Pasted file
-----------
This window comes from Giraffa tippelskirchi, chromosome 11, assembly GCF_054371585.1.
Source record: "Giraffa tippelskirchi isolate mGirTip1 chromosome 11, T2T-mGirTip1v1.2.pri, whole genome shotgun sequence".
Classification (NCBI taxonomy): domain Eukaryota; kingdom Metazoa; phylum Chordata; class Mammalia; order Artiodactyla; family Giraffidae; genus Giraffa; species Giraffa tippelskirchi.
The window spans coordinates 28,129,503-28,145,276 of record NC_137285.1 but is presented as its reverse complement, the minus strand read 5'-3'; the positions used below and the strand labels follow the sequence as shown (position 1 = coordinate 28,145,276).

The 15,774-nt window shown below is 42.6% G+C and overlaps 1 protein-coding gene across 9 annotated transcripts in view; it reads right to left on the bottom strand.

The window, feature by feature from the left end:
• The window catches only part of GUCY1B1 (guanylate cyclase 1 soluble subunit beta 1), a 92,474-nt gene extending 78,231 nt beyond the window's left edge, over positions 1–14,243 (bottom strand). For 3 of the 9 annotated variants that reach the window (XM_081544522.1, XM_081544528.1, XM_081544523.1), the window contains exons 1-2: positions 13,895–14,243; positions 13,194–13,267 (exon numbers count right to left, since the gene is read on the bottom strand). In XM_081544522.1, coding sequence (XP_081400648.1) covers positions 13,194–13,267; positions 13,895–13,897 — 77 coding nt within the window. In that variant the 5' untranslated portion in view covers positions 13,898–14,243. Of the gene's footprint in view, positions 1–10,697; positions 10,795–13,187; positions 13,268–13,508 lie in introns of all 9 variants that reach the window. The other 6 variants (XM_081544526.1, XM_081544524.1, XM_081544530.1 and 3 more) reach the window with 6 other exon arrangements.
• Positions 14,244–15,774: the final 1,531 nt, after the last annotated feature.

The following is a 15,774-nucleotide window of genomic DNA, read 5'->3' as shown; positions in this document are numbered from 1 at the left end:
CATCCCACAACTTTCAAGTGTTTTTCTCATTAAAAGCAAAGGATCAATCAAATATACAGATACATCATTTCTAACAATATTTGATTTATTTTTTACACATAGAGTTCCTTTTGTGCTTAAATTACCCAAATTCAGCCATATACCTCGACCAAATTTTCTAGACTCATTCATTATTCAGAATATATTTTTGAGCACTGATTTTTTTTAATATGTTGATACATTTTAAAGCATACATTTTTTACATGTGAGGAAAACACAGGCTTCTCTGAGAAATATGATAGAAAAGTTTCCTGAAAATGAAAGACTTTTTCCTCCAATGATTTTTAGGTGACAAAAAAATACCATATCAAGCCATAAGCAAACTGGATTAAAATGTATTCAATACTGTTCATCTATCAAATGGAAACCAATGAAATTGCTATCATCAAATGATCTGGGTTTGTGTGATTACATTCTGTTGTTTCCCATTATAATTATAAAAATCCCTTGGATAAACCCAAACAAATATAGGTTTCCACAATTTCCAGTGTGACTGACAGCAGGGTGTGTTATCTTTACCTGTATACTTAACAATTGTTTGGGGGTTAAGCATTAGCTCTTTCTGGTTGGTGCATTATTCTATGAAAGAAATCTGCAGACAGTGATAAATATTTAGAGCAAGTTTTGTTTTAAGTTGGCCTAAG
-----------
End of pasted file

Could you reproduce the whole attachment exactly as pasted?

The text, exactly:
This window comes from Giraffa tippelskirchi, chromosome 11, assembly GCF_054371585.1.
Source record: "Giraffa tippelskirchi isolate mGirTip1 chromosome 11, T2T-mGirTip1v1.2.pri, whole genome shotgun sequence".
Classification (NCBI taxonomy): domain Eukaryota; kingdom Metazoa; phylum Chordata; class Mammalia; order Artiodactyla; family Giraffidae; genus Giraffa; species Giraffa tippelskirchi.
The window spans coordinates 28,129,503-28,145,276 of record NC_137285.1 but is presented as its reverse complement, the minus strand read 5'-3'; the positions used below and the strand labels follow the sequence as shown (position 1 = coordinate 28,145,276).

The 15,774-nt window shown below is 42.6% G+C and overlaps 1 protein-coding gene across 9 annotated transcripts in view; it reads right to left on the bottom strand.

The window, feature by feature from the left end:
• The window catches only part of GUCY1B1 (guanylate cyclase 1 soluble subunit beta 1), a 92,474-nt gene extending 78,231 nt beyond the window's left edge, over positions 1–14,243 (bottom strand). For 3 of the 9 annotated variants that reach the window (XM_081544522.1, XM_081544528.1, XM_081544523.1), the window contains exons 1-2: positions 13,895–14,243; positions 13,194–13,267 (exon numbers count right to left, since the gene is read on the bottom strand). In XM_081544522.1, coding sequence (XP_081400648.1) covers positions 13,194–13,267; positions 13,895–13,897 — 77 coding nt within the window. In that variant the 5' untranslated portion in view covers positions 13,898–14,243. Of the gene's footprint in view, positions 1–10,697; positions 10,795–13,187; positions 13,268–13,508 lie in introns of all 9 variants that reach the window. The other 6 variants (XM_081544526.1, XM_081544524.1, XM_081544530.1 and 3 more) reach the window with 6 other exon arrangements.
• Positions 14,244–15,774: the final 1,531 nt, after the last annotated feature.

The following is a 15,774-nucleotide window of genomic DNA, read 5'->3' as shown; positions in this document are numbered from 1 at the left end:
CATCCCACAACTTTCAAGTGTTTTTCTCATTAAAAGCAAAGGATCAATCAAATATACAGATACATCATTTCTAACAATATTTGATTTATTTTTTACACATAGAGTTCCTTTTGTGCTTAAATTACCCAAATTCAGCCATATACCTCGACCAAATTTTCTAGACTCATTCATTATTCAGAATATATTTTTGAGCACTGATTTTTTTTAATATGTTGATACATTTTAAAGCATACATTTTTTACATGTGAGGAAAACACAGGCTTCTCTGAGAAATATGATAGAAAAGTTTCCTGAAAATGAAAGACTTTTTCCTCCAATGATTTTTAGGTGACAAAAAAATACCATATCAAGCCATAAGCAAACTGGATTAAAATGTATTCAATACTGTTCATCTATCAAATGGAAACCAATGAAATTGCTATCATCAAATGATCTGGGTTTGTGTGATTACATTCTGTTGTTTCCCATTATAATTATAAAAATCCCTTGGATAAACCCAAACAAATATAGGTTTCCACAATTTCCAGTGTGACTGACAGCAGGGTGTGTTATCTTTACCTGTATACTTAACAATTGTTTGGGGGTTAAGCATTAGCTCTTTCTGGTTGGTGCATTATTCTATGAAAGAAATCTGCAGACAGTGATAAATATTTAGAGCAAGTTTTGTTTTAAGTTGGCCTAAG